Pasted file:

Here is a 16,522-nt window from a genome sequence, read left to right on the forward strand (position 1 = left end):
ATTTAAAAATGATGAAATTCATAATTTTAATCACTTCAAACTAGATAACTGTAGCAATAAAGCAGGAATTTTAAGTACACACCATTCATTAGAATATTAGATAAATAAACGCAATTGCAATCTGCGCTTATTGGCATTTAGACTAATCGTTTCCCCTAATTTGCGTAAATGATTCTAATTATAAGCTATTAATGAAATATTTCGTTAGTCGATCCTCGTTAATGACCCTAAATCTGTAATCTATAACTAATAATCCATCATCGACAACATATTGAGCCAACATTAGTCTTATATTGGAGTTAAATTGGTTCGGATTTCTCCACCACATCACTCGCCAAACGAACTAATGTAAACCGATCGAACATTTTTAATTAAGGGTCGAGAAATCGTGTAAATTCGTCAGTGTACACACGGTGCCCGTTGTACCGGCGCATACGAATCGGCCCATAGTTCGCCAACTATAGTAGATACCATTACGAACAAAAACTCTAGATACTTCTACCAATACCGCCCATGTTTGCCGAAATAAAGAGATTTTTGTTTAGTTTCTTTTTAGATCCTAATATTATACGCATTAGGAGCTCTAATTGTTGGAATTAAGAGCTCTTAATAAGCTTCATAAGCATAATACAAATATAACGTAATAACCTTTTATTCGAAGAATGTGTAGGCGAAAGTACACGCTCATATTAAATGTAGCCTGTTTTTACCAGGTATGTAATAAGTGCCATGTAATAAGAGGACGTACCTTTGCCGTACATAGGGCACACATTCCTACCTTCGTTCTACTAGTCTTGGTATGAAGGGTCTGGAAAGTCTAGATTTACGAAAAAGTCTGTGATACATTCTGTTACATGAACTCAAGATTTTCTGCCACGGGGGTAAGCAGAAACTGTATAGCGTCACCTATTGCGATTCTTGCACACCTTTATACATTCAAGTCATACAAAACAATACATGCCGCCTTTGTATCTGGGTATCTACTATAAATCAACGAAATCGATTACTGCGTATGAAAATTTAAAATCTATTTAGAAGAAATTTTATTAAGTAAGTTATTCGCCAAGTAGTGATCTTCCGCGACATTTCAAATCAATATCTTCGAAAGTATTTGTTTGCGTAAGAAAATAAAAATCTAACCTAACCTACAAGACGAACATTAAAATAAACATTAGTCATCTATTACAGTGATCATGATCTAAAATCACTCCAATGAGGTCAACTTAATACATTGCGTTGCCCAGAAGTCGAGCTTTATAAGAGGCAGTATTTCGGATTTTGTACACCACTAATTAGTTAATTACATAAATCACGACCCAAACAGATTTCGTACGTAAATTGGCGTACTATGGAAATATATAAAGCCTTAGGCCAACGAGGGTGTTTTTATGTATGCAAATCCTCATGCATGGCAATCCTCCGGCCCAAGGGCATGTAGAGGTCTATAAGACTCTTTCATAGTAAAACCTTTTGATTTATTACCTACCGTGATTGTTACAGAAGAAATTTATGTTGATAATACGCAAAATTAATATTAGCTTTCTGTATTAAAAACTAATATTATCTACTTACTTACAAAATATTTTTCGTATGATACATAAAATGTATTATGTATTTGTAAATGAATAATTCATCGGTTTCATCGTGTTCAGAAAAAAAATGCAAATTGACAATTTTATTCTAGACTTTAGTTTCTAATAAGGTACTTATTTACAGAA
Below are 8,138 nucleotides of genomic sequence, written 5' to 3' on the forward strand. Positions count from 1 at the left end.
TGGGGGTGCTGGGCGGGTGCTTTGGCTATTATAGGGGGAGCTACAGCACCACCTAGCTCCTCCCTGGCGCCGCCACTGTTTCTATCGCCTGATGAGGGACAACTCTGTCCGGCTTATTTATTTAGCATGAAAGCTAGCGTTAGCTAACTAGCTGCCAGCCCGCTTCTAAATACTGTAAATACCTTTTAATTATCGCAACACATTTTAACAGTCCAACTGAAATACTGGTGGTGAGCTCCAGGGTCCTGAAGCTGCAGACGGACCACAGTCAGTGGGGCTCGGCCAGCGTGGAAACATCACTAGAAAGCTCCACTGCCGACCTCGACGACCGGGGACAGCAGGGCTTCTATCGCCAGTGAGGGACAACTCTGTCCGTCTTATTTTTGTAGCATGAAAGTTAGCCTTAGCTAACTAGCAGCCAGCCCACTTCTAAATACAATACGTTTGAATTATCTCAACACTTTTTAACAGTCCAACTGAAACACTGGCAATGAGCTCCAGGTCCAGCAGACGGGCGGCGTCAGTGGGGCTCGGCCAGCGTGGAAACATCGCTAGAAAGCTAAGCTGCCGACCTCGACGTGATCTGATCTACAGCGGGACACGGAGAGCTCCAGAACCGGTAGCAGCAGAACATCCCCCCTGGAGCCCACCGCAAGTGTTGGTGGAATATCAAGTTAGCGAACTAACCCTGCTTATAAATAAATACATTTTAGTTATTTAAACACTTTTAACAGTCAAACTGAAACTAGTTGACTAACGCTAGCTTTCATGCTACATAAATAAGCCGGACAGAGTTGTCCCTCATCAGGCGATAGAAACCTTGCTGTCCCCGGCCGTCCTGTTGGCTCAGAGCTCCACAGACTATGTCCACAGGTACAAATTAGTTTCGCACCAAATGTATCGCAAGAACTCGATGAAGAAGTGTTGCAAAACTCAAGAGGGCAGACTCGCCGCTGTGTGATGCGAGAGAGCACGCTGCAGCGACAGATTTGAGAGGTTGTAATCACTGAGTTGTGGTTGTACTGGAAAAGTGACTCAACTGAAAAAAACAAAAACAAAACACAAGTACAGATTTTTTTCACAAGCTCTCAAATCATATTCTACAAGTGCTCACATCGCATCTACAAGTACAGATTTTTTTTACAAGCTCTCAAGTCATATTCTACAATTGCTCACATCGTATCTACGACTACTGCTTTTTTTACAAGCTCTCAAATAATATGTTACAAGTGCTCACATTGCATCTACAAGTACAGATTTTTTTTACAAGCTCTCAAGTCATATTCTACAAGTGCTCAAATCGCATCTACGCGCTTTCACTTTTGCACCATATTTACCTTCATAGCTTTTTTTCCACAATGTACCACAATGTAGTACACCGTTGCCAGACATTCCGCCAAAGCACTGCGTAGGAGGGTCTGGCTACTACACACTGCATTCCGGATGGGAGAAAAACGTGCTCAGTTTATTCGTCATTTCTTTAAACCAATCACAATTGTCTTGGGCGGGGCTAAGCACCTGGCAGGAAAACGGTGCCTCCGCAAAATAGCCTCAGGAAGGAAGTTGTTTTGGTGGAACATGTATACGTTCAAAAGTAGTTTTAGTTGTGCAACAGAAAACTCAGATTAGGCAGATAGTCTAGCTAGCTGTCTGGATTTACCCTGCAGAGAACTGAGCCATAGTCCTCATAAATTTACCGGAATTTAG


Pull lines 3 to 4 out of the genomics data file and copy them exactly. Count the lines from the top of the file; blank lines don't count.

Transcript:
Below are 8,138 nucleotides of genomic sequence, written 5' to 3' on the forward strand. Positions count from 1 at the left end.
TGGGGGTGCTGGGCGGGTGCTTTGGCTATTATAGGGGGAGCTACAGCACCACCTAGCTCCTCCCTGGCGCCGCCACTGTTTCTATCGCCTGATGAGGGACAACTCTGTCCGGCTTATTTATTTAGCATGAAAGCTAGCGTTAGCTAACTAGCTGCCAGCCCGCTTCTAAATACTGTAAATACCTTTTAATTATCGCAACACATTTTAACAGTCCAACTGAAATACTGGTGGTGAGCTCCAGGGTCCTGAAGCTGCAGACGGACCACAGTCAGTGGGGCTCGGCCAGCGTGGAAACATCACTAGAAAGCTCCACTGCCGACCTCGACGACCGGGGACAGCAGGGCTTCTATCGCCAGTGAGGGACAACTCTGTCCGTCTTATTTTTGTAGCATGAAAGTTAGCCTTAGCTAACTAGCAGCCAGCCCACTTCTAAATACAATACGTTTGAATTATCTCAACACTTTTTAACAGTCCAACTGAAACACTGGCAATGAGCTCCAGGTCCAGCAGACGGGCGGCGTCAGTGGGGCTCGGCCAGCGTGGAAACATCGCTAGAAAGCTAAGCTGCCGACCTCGACGTGATCTGATCTACAGCGGGACACGGAGAGCTCCAGAACCGGTAGCAGCAGAACATCCCCCCTGGAGCCCACCGCAAGTGTTGGTGGAATATCAAGTTAGCGAACTAACCCTGCTTATAAATAAATACATTTTAGTTATTTAAACACTTTTAACAGTCAAACTGAAACTAGTTGACTAACGCTAGCTTTCATGCTACATAAATAAGCCGGACAGAGTTGTCCCTCATCAGGCGATAGAAACCTTGCTGTCCCCGGCCGTCCTGTTGGCTCAGAGCTCCACAGACTATGTCCACAGGTACAAATTAGTTTCGCACCAAATGTATCGCAAGAACTCGATGAAGAAGTGTTGCAAAACTCAAGAGGGCAGACTCGCCGCTGTGTGATGCGAGAGAGCACGCTGCAGCGACAGATTTGAGAGGTTGTAATCACTGAGTTGTGGTTGTACTGGAAAAGTGACTCAACTGAAAAAAACAAAAACAAAACACAAGTACAGATTTTTTTCACAAGCTCTCAAATCATATTCTACAAGTGCTCACATCGCATCTACAAGTACAGATTTTTTTTACAAGCTCTCAAGTCATATTCTACAATTGCTCACATCGTATCTACGACTACTGCTTTTTTTACAAGCTCTCAAATAATATGTTACAAGTGCTCACATTGCATCTACAAGTACAGATTTTTTTTACAAGCTCTCAAGTCATATTCTACAAGTGCTCAAATCGCATCTACGCGCTTTCACTTTTGCACCATATTTACCTTCATAGCTTTTTTTCCACAATGTACCACAATGTAGTACACCGTTGCCAGACATTCCGCCAAAGCACTGCGTAGGAGGGTCTGGCTACTACACACTGCATTCCGGATGGGAGAAAAACGTGCTCAGTTTATTCGTCATTTCTTTAAACCAATCACAATTGTCTTGGGCGGGGCTAAGCACCTGGCAGGAAAACGGTGCCTCCGCAAAATAGCCTCAGGAAGGAAGTTGTTTTGGTGGAACATGTATACGTTCAAAAGTAGTTTTAGTTGTGCAACAGAAAACTCAGATTAGGCAGATAGTCTAGCTAGCTGTCTGGATTTACCCTGCAGAGAACTGAGCCATAGTCCTCATAAATTTACCGGAATTTAG